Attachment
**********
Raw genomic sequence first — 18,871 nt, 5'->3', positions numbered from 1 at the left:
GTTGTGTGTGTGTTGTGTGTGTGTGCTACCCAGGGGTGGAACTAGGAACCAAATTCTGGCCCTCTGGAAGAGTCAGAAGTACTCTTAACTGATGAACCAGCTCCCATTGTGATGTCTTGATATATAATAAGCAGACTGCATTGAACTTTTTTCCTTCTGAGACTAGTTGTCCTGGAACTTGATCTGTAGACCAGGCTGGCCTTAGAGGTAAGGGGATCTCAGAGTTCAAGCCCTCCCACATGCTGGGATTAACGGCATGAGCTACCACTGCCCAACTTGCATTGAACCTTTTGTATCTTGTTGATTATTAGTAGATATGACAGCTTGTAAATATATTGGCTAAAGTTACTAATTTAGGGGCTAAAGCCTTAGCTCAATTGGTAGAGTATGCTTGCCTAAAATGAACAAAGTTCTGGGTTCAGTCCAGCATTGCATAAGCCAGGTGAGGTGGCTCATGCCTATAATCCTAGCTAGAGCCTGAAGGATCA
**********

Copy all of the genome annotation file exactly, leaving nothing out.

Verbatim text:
Raw genomic sequence first — 18,871 nt, 5'->3', positions numbered from 1 at the left:
GTTGTGTGTGTGTTGTGTGTGTGTGCTACCCAGGGGTGGAACTAGGAACCAAATTCTGGCCCTCTGGAAGAGTCAGAAGTACTCTTAACTGATGAACCAGCTCCCATTGTGATGTCTTGATATATAATAAGCAGACTGCATTGAACTTTTTTCCTTCTGAGACTAGTTGTCCTGGAACTTGATCTGTAGACCAGGCTGGCCTTAGAGGTAAGGGGATCTCAGAGTTCAAGCCCTCCCACATGCTGGGATTAACGGCATGAGCTACCACTGCCCAACTTGCATTGAACCTTTTGTATCTTGTTGATTATTAGTAGATATGACAGCTTGTAAATATATTGGCTAAAGTTACTAATTTAGGGGCTAAAGCCTTAGCTCAATTGGTAGAGTATGCTTGCCTAAAATGAACAAAGTTCTGGGTTCAGTCCAGCATTGCATAAGCCAGGTGAGGTGGCTCATGCCTATAATCCTAGCTAGAGCCTGAAGGATCA